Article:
Business is changing, and the world of construction is no different. Innovations like Vezde allow project managers to liaise with a team of contractors all over the world, and the days of managing a project on-site are fading fast.

Thanks to software that provides real time data on progress, managers don’t even need to be on the same continent as the team bringing the project to life.

All the same, it’s important for any project owner to stay in control. Working remotely presents unique challenges, but with the right approach, it not only streamlines the entire management process, it boosts productivity too.

Here are a few key tips to getting it right.

Communicate effectively
Communication is vital in all spheres of life, and never more so than when a project owner is on the other side of the world from the team at work.
A good manager is clear about the type of work he/she wants to see produced, but also has the confidence in his crew to sit back and let them take the reins.

Good communication begins and ends with transparency, meaning that sensitive topics like money and deadlines are up front and out in the open. In addition, an effective manager makes the goals of the project clear from the outset, positioning the contractor for success in delivering a quality end product.

Vezde top tip: Make use of all the technology at your disposal to develop an open, transparent scope of communication across the width and breadth of the team.

Vezde Remote Monitoring

 

Focus on quality meetings
For a meeting to be a success, it needs to be focused, short and sweet, and well planned. No meetings should be scheduled without an approved agenda upfront; as they say, ‘No Agenda, No Attenda.’ A good project manager will will drive the team to come prepared, keep the conversation relevant, and send any non-critical conversations to a ‘parking lot’ for future discussion or sidebar between those effected.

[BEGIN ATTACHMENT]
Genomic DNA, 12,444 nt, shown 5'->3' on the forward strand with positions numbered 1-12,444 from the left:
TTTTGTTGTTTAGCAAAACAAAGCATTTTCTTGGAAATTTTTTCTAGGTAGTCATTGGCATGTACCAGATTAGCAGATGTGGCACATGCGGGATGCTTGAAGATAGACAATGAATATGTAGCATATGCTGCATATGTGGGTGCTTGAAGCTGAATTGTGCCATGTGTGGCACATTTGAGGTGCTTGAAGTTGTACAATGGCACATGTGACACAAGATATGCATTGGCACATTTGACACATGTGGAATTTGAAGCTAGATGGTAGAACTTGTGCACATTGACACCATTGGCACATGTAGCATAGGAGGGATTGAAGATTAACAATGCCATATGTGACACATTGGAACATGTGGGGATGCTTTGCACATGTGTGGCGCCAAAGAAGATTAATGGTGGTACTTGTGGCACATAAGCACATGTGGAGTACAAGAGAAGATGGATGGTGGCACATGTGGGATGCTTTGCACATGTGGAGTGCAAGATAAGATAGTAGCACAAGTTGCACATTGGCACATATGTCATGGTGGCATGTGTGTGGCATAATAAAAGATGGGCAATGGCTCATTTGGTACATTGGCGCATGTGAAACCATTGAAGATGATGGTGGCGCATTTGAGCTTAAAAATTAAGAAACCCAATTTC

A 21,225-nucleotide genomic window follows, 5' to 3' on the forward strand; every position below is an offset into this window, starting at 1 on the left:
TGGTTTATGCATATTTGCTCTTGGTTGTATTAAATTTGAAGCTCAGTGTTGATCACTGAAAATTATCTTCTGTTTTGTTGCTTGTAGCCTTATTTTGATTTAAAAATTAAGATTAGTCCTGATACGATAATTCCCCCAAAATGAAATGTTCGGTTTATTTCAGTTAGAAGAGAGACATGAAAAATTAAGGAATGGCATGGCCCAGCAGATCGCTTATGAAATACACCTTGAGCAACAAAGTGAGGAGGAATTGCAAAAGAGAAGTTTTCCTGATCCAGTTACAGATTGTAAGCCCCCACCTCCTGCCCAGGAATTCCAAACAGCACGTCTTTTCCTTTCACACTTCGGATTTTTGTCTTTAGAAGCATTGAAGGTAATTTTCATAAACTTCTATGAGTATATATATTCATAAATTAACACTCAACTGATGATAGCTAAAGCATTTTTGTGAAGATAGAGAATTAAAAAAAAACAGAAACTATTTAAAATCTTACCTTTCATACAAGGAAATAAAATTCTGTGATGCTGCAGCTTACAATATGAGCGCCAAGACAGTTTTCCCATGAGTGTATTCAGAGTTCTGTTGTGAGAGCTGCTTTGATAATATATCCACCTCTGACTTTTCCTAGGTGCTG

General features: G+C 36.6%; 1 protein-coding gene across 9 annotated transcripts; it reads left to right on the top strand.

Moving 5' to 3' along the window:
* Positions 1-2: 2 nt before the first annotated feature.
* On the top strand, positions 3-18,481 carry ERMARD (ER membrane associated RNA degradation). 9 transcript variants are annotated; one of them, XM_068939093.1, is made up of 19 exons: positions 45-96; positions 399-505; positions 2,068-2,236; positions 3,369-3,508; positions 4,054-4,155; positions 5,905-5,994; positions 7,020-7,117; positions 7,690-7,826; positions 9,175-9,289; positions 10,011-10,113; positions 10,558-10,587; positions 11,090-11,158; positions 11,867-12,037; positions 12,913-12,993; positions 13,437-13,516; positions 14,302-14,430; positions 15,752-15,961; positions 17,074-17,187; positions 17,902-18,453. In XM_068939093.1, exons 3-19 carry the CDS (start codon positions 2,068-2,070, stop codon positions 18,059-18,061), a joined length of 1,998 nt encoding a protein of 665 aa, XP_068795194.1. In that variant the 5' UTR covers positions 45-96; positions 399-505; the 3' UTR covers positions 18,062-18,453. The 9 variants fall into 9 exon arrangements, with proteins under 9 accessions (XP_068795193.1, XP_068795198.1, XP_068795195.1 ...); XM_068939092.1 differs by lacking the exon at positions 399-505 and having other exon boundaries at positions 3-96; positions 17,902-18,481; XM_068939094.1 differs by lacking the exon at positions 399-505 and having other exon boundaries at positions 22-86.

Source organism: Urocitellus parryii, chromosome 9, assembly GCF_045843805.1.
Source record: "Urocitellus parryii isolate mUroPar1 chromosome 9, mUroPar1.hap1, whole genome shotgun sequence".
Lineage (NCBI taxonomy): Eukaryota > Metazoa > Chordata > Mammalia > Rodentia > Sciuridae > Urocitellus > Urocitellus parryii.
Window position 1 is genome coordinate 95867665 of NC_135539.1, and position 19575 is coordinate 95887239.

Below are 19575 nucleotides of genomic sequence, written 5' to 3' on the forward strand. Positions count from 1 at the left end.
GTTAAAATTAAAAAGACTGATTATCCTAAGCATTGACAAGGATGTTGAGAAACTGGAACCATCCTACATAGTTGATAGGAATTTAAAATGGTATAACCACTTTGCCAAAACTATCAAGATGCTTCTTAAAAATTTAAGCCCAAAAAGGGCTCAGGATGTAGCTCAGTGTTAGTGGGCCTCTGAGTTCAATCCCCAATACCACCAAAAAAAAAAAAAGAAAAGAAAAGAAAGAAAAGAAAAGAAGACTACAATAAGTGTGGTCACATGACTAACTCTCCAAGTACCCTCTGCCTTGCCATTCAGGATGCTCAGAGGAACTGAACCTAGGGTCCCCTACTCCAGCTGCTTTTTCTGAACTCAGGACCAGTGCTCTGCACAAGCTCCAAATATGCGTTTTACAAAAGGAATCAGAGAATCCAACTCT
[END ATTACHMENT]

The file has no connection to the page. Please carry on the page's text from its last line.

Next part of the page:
The goal is to steer clear of micromanagement, a crutch which turns a manager into a hindrance that stifles the productivity of workers. Meetings should be constructive, goal-orientated and with limited small talk and other time wasting.

Vezde top tip: Less is more, so concentrate on high-quality meetings, and make this aim clear to your team so that they prepare for each and every opportunity to discuss a project. Plus, make sure your team verifies all data reported in advance, as related to progress, inventory, and overall site condition. One such way to verify is through the use of Vezde’s reporting tool, including Verified Captures or Vericapts™. Such verified reporting will ensure all parties are on the same page at any given time.

Deadlines are vital – but negotiable
It’s impossible to manage a project (remotely, or otherwise) without deadlines, and harder still when teams repeatedly miss them. The best managers lead by example, honoring their commitments without complaint. They expect the same in return, and are prepared to take their team to task when something goes wrong.

However, sometimes things happen outside of a contractor’s control, and that means a deadline has to be extended. In those instances, even proper planning can be trumped by a last-minute curveball, which means that a manager needs to have some flexibilityon timelines. The first step after any such curveball is thrown is to drill down into the issue to fully understand what happened that caused a change in plans. Any such analysis should include verified data, otherwise the entire team could plan a solution that bears little resemblance to the situation on the ground. The second step is to plan for a work-around and map out a recovery schedule. If a full recovery is not possible due to such unforeseen conditions, it pays to be transparent with clients to ensure all parties are on the same page regarding completion and handover of their project.

Vezde top tip: Insist on verifiable project data that prooves your team is on top of progress. Ask for verifiable images and data from project sites, such as Vezde’s verified captures, or Vericapts™, to make informed decisions. Until such proof is provided, a milestone cannot be considered complete, and no payments can be released..